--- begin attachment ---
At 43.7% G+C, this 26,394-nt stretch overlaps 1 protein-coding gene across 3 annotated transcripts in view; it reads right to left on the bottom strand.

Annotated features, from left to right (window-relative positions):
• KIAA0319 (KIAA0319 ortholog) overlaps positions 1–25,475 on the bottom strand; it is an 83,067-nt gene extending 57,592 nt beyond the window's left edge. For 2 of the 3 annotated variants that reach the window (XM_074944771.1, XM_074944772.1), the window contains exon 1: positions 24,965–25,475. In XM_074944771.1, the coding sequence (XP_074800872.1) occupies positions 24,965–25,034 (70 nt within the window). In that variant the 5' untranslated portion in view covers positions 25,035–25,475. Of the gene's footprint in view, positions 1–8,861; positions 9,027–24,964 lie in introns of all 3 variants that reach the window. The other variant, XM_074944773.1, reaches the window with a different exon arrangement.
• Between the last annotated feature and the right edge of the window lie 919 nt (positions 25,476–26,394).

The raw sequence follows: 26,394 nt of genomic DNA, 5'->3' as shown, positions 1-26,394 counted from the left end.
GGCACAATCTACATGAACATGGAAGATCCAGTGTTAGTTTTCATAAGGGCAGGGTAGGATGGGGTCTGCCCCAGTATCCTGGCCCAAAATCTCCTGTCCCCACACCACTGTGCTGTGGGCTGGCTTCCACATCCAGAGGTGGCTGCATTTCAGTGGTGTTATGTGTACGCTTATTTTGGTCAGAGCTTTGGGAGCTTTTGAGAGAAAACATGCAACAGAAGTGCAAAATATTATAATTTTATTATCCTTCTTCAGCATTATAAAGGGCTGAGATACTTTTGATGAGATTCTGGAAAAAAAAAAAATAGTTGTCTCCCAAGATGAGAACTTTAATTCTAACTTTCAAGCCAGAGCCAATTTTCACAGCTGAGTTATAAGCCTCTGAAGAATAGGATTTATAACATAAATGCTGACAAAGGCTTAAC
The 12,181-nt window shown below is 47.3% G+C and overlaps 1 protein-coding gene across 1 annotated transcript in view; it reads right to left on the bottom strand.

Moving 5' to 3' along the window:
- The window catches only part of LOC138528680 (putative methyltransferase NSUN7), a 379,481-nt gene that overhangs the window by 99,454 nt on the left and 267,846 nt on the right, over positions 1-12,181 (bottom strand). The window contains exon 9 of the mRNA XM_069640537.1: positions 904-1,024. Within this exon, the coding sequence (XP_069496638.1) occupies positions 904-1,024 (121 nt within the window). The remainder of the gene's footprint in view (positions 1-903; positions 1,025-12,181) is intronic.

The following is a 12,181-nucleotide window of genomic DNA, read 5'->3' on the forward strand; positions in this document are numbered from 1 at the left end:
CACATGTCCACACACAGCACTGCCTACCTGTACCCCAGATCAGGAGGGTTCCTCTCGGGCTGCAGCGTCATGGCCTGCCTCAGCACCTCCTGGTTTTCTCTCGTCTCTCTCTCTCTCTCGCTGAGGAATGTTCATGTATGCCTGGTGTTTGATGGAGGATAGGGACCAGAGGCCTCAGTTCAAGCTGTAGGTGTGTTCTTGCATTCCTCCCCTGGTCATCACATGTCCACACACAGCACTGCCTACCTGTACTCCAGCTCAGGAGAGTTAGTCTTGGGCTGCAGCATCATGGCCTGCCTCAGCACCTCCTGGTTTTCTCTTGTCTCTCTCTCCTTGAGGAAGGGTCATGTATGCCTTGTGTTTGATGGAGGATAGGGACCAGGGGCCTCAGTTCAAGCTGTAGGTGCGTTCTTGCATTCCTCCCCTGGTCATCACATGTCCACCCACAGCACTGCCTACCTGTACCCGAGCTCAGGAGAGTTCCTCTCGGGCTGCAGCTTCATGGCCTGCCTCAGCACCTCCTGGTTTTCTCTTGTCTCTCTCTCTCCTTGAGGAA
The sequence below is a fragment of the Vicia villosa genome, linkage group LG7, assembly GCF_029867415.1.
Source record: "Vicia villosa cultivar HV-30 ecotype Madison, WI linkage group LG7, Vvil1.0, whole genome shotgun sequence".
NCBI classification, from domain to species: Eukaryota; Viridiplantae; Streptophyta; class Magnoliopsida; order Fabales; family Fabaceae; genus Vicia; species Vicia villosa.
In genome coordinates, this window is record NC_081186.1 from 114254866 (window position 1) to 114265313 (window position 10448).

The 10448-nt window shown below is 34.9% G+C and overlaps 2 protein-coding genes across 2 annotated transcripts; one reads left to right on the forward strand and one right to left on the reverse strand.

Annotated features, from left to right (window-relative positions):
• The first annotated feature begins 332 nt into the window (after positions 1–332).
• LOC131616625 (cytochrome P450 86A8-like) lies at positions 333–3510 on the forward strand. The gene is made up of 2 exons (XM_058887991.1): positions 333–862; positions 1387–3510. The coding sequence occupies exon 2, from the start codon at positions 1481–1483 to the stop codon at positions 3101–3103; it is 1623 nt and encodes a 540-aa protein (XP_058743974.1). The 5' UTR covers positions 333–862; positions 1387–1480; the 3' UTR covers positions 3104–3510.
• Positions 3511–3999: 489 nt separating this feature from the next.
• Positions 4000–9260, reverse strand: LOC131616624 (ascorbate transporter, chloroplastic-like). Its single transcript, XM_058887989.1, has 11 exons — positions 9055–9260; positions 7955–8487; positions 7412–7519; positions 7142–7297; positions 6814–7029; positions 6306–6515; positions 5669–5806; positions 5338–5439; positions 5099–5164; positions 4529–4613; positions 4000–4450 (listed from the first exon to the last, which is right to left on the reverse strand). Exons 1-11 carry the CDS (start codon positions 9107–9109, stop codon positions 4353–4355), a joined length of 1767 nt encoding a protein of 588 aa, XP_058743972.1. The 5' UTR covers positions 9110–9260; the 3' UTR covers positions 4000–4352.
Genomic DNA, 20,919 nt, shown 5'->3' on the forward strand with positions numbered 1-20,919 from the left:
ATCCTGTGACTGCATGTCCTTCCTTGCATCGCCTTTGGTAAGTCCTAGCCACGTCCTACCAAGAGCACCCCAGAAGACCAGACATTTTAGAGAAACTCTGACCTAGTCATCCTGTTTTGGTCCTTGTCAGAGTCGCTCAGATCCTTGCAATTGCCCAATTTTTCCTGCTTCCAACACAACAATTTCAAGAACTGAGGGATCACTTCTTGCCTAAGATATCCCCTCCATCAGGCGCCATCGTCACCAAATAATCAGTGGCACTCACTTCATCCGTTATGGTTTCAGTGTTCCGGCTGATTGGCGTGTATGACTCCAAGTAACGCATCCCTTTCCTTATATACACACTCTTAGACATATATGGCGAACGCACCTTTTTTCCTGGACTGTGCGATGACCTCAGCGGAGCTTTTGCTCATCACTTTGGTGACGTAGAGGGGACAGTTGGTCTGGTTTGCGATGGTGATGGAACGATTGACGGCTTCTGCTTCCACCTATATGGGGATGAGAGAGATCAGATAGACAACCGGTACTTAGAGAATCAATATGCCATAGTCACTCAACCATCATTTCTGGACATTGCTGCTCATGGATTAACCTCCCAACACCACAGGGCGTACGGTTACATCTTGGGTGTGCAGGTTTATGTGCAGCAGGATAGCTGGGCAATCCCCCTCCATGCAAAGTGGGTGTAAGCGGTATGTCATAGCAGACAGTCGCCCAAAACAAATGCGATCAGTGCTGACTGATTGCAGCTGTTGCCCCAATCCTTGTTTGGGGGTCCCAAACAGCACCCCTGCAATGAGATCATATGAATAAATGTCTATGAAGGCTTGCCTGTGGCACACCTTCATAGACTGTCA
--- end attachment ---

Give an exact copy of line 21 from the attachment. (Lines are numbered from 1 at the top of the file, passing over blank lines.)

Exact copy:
• Positions 4000–9260, reverse strand: LOC131616624 (ascorbate transporter, chloroplastic-like). Its single transcript, XM_058887989.1, has 11 exons — positions 9055–9260; positions 7955–8487; positions 7412–7519; positions 7142–7297; positions 6814–7029; positions 6306–6515; positions 5669–5806; positions 5338–5439; positions 5099–5164; positions 4529–4613; positions 4000–4450 (listed from the first exon to the last, which is right to left on the reverse strand). Exons 1-11 carry the CDS (start codon positions 9107–9109, stop codon positions 4353–4355), a joined length of 1767 nt encoding a protein of 588 aa, XP_058743972.1. The 5' UTR covers positions 9110–9260; the 3' UTR covers positions 4000–4352.